- Avoid Public WiFi for Sensitive Tasks.
Public WiFi can be a lifesaver when you need to access Internet and don't have cell service, but these networks are not secure. When anyone can access the same WiFi, it is easy for hackers to capture your personal information, such as your passwords or credit card details. If possible, you should turn your smartphone into a wireless hotspot and use that to access the internet for your laptop instead. A subscription-based mobile network is a far more secure network, because people in your area won't be able to access it with a single click. Likewise, you should turn off your phone's Bluetooth functionality when not in use, because it can be compromised as well.
Another way to protect yourself is with a VPN (virtual private network), which encrypts your computer’s details. It can even trick the network to think that you're in another country. We recommend doing this when sharing personal details or valuable documents, so that they don't get into the wrong hands.
- Don’t Click on Questionable Links.
Junk mail and other spam attempts are made all the time. Often, phishing is disguised in such a clever way that even an experienced web surfer accidentally clicks on a compromising link. You may even receive a text message with a link to malware (called “smishing”). Android smartphones are the most susceptible to this issue. To avoid any potential problems, never click on a link from an unidentifiable source.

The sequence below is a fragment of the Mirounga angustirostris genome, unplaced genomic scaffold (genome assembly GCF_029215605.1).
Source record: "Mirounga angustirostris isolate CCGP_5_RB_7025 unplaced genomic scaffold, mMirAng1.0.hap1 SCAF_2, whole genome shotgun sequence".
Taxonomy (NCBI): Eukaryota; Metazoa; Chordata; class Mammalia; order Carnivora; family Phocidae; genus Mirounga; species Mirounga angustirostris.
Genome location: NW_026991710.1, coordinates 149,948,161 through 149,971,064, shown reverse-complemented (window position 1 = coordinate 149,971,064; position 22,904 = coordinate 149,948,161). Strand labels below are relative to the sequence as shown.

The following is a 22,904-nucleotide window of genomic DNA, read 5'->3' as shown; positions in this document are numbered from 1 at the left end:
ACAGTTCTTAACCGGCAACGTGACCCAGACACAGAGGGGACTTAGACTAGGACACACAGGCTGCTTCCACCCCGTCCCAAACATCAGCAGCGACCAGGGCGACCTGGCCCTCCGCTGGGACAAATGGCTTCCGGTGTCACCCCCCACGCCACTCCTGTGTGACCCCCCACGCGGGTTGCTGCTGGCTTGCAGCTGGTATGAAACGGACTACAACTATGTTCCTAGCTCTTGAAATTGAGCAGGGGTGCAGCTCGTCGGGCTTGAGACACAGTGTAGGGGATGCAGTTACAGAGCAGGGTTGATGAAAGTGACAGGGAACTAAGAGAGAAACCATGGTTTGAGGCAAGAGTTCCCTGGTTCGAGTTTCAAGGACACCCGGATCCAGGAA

Even if the source is identifiable such as a reputable brand name, hover your cursor on the link to see the domain of landing URL to ensure it matches the name of that popular brand. Such spammers and phishers have become so sophisticated that they replicate appearance of genuine brand name company emails including their logos and other contact details just to get you to click on the link that can compromise your smart phone.
- Delete Data Remotely to Prevent Theft.
When setting up a new cell phone, make sure to enable the "Android Device Manager" or "Find My iPhone" feature, so that you can track the phone down if it goes missing. These apps also allow you to delete the phone's hard drive remotely, before the thieves can get to it. Meanwhile, if you decide to sell your current phone or purchase a used phone, we recommend resetting the device to factory settings. This will clean out any sensitive material or malware that is still present.
- Be Cautious When Asked to Provide Personal Info.
Every time you sign up for a new service online, you will probably be asked to provide personal details, such as your name and email address. We do this all the time, but it puts us at risk for spam email and texts. Always think twice before giving out information, and use two or three-factor authentication whenever it is an option.
- Avoid Using Unofficial Tools.
There're many unofficial (and legally murky) software tools that promise to "jailbreak" or "root" your phone, so you can use it with other cell networks. This opens your device to potential security threats. You should be extremely cautious if you decide to use these tools, because some of them can lead to spyware and identity theft. Laws have been put in place to make it easier to officially unlock your phone - Contact your cellular service carrier for details.
- Be Careful About Granting Permissions.